On Monday 24th November 1969, Eppleton Hall was on her first day out after leaving Mindello in the Cape Verde Islands on her voyage across the Atlantic to Georgetown Guyana. It did not go well. The starboard engine lost its vacuum.
For those who don’t know, paddle steamer engines won’t work without a vacuum. The purpose of it is to draw used steam out from the low pressure cylinder into the condenser to be cooled down into water once again before it is pumped back into the boiler. Some paddle steamer engines, like on KC, have an engine driven air pump to make the vacuum which therefore always pumps at the same speed as the engine rotates and therefore the speed at which steam is being used. Others, like Waverley, have a separate air pump with its own steam engine driver the speed of which has to be adjusted according to the rate of steam use.
If the vacuum is up around 24/25 ins Hg the engine will be powerful. Under 18 ins Hg the engine becomes sluggish. With no vacuum it won’t go at all. So on 24th November 1969 on Eppleton Hall there was nothing for it but to stop, take the air pump to bits and replace the diaphragms. This is a relatively straightforward job but it takes time to do, involves removing heavy parts from the engine and fixing it is reliant on having a suitable supply of replacement diaphragms available which I am pleased to say Eppleton Hall had.
The week in Mindello had been put to good use. The boiler had been cleaned out. Stores had been sourced and the conundrum of how to take sufficient fuel for a 2,000 nautical mile voyage across the Atlantic had been pontificated endlessly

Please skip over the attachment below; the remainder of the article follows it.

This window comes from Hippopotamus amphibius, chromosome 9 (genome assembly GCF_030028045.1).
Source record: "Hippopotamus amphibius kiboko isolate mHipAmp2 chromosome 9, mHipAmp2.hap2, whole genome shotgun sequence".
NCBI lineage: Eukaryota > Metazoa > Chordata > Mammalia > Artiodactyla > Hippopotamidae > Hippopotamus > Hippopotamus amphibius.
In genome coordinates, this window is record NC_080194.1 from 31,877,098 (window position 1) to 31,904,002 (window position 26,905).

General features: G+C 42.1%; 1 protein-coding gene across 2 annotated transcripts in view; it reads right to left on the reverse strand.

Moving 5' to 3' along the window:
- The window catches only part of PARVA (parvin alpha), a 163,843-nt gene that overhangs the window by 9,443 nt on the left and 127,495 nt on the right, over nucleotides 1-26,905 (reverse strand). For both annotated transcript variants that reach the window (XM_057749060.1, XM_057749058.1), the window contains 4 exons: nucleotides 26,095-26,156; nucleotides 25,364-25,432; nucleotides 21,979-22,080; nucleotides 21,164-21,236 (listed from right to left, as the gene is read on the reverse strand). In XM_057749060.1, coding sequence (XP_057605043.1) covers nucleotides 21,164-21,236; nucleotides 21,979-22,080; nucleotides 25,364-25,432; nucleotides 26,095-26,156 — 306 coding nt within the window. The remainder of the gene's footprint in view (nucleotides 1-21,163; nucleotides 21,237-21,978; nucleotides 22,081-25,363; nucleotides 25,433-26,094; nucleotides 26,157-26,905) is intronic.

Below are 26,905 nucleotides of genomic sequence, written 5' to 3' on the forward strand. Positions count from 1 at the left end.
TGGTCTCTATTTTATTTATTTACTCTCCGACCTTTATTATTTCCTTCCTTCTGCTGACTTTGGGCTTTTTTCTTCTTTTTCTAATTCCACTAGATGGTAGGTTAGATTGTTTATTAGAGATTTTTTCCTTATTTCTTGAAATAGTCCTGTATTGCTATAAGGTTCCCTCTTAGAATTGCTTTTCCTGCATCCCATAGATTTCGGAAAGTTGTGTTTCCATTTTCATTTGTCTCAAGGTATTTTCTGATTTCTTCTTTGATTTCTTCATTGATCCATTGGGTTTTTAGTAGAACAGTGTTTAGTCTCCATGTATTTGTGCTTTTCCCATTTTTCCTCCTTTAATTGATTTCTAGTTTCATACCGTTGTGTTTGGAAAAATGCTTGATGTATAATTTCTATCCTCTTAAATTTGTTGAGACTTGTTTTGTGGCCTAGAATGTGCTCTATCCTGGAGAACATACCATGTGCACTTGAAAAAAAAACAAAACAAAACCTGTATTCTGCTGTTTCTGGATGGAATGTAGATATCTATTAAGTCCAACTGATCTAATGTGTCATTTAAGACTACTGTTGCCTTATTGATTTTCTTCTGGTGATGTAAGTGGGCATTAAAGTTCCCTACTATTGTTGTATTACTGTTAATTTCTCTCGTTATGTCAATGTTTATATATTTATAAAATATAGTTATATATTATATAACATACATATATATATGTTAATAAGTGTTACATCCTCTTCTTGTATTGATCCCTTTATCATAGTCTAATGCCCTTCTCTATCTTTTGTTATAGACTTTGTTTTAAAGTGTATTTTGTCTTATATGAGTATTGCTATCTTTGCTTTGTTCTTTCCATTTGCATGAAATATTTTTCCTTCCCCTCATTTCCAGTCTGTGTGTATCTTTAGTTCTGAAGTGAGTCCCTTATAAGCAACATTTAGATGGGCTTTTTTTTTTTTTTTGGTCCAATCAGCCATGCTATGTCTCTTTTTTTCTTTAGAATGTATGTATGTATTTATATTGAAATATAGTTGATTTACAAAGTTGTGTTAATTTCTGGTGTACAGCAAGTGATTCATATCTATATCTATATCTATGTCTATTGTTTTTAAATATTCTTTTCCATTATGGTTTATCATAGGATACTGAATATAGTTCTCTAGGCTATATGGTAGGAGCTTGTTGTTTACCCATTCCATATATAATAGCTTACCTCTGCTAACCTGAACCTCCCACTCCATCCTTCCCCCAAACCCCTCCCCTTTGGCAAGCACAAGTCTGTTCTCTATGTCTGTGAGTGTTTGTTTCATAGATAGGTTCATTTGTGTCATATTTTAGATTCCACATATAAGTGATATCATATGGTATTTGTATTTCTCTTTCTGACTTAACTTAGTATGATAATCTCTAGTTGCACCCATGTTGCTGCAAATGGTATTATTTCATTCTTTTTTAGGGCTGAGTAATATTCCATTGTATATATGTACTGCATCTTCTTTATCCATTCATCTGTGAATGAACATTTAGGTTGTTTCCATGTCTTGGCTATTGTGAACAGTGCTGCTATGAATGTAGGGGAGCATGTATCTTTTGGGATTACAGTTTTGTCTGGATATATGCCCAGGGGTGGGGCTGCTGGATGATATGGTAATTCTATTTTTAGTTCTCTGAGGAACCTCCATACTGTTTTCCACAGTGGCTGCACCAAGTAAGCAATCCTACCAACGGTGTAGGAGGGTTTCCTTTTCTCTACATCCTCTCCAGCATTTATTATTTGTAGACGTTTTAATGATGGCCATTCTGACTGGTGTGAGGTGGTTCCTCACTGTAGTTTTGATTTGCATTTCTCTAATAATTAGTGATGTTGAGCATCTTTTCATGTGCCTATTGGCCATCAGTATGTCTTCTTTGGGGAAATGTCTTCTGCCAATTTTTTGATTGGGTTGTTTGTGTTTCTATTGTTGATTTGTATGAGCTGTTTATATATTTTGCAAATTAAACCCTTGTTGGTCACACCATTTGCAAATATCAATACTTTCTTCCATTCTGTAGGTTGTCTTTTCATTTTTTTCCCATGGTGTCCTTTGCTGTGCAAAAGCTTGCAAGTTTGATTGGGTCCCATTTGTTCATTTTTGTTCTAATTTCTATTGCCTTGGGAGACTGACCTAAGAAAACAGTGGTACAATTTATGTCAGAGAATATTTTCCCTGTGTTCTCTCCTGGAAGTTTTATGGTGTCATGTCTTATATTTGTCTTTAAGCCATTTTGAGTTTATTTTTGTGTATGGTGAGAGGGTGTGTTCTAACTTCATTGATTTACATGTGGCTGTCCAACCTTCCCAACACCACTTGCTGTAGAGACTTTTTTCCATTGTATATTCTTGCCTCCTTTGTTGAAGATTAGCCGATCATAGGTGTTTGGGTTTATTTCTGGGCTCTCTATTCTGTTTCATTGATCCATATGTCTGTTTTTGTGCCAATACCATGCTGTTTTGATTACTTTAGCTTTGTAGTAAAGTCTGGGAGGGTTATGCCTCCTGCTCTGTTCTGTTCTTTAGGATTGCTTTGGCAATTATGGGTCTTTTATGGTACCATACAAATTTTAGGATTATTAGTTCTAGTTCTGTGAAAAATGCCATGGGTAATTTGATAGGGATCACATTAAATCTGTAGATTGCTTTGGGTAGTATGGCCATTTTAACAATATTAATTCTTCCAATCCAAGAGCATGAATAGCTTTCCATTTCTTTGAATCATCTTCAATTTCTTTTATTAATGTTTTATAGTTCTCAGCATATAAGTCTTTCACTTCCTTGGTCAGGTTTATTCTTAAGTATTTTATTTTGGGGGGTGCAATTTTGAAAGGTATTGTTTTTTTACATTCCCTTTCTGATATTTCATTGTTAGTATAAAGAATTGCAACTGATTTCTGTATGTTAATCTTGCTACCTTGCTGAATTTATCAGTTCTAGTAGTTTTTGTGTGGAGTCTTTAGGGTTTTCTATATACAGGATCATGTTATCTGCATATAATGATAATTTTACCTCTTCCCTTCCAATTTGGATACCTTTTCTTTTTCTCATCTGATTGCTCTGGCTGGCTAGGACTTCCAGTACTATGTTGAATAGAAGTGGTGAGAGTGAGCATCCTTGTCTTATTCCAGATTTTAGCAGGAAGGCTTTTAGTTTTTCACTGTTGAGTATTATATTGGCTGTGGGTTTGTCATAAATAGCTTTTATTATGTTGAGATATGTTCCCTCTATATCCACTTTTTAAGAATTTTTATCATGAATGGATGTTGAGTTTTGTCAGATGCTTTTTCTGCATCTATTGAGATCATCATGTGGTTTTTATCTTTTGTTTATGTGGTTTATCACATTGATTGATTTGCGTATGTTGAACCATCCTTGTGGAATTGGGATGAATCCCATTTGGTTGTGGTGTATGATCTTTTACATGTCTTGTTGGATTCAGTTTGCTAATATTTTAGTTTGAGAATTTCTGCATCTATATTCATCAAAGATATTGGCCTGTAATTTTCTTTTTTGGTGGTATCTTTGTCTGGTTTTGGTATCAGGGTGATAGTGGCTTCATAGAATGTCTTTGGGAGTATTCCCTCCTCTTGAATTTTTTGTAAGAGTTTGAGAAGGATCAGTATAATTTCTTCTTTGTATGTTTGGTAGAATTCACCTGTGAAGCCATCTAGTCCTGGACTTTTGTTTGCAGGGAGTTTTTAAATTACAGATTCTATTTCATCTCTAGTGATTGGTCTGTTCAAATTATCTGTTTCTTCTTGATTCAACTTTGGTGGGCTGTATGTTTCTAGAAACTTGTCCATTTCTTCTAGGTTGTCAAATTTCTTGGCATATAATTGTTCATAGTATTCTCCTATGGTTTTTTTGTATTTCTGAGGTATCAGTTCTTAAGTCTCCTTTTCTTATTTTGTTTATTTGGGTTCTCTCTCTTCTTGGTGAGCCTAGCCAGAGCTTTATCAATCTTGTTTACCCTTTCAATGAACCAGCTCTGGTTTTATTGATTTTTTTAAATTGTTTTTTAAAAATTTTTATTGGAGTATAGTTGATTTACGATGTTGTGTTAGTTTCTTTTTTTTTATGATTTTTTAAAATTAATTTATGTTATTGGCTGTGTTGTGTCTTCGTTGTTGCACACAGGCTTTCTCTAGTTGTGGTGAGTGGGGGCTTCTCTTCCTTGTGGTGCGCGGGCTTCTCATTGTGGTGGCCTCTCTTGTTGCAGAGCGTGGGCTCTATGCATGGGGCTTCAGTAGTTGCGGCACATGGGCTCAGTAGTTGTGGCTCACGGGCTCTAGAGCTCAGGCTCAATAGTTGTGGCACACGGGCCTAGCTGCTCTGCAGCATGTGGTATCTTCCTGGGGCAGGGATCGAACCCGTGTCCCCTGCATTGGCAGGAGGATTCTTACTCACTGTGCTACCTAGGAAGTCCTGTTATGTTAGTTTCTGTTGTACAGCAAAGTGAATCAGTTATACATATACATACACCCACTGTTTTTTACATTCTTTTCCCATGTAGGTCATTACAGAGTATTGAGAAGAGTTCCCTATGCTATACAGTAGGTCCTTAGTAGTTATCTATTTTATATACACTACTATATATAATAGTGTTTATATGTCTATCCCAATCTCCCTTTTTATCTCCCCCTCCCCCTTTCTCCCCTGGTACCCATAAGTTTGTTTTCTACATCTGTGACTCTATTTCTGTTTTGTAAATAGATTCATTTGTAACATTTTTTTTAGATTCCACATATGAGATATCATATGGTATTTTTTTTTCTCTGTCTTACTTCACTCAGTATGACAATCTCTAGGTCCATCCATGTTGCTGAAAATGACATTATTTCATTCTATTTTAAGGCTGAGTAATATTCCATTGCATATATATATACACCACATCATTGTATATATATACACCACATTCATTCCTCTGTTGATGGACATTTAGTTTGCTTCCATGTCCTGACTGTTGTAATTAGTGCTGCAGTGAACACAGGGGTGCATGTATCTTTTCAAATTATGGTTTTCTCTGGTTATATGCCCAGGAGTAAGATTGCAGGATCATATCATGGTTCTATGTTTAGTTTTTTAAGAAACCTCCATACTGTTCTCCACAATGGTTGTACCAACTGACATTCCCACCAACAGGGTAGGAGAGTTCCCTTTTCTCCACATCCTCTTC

One option considered was to ask the US Navy if they would like to help by providing a tanker as a training exercise, and as a publicity stunt, for Eppleton Hall mid Atlantic. This request was politely declined.
They knew that Eppleton Hall’s boiler had burned around 10 gallons of diesel oil per mile steamed so far They thought that by adjusting the burners and reducing her speed this might be got down to about 7 gallons per mile. So the ship’s bunker capacity of 10,000 gallons should therefore get them at least half way across the Atlantic. But what to do after that.
They thought over various options including towing a bunker barge astern of them. In the end they settled on bringing the extra capacity needed stowed in drums on deck and transferred into the ship’s own tanks as the fuel was used up. So this is what they did.
With 175 extra oil drums taking up pretty much all the available deck space Eppleton Hall flapped out of Mindello Harbour on 23rd November 1969 into the Atlantic distinctly lower in the water than her captain and crew might have preferred.
As she went along and burned the fuel from her own tanks during the crossing, they were topped up from the deck cargo. The empty drums were then slung overboard into Davy Jones’ locker.
To be continued.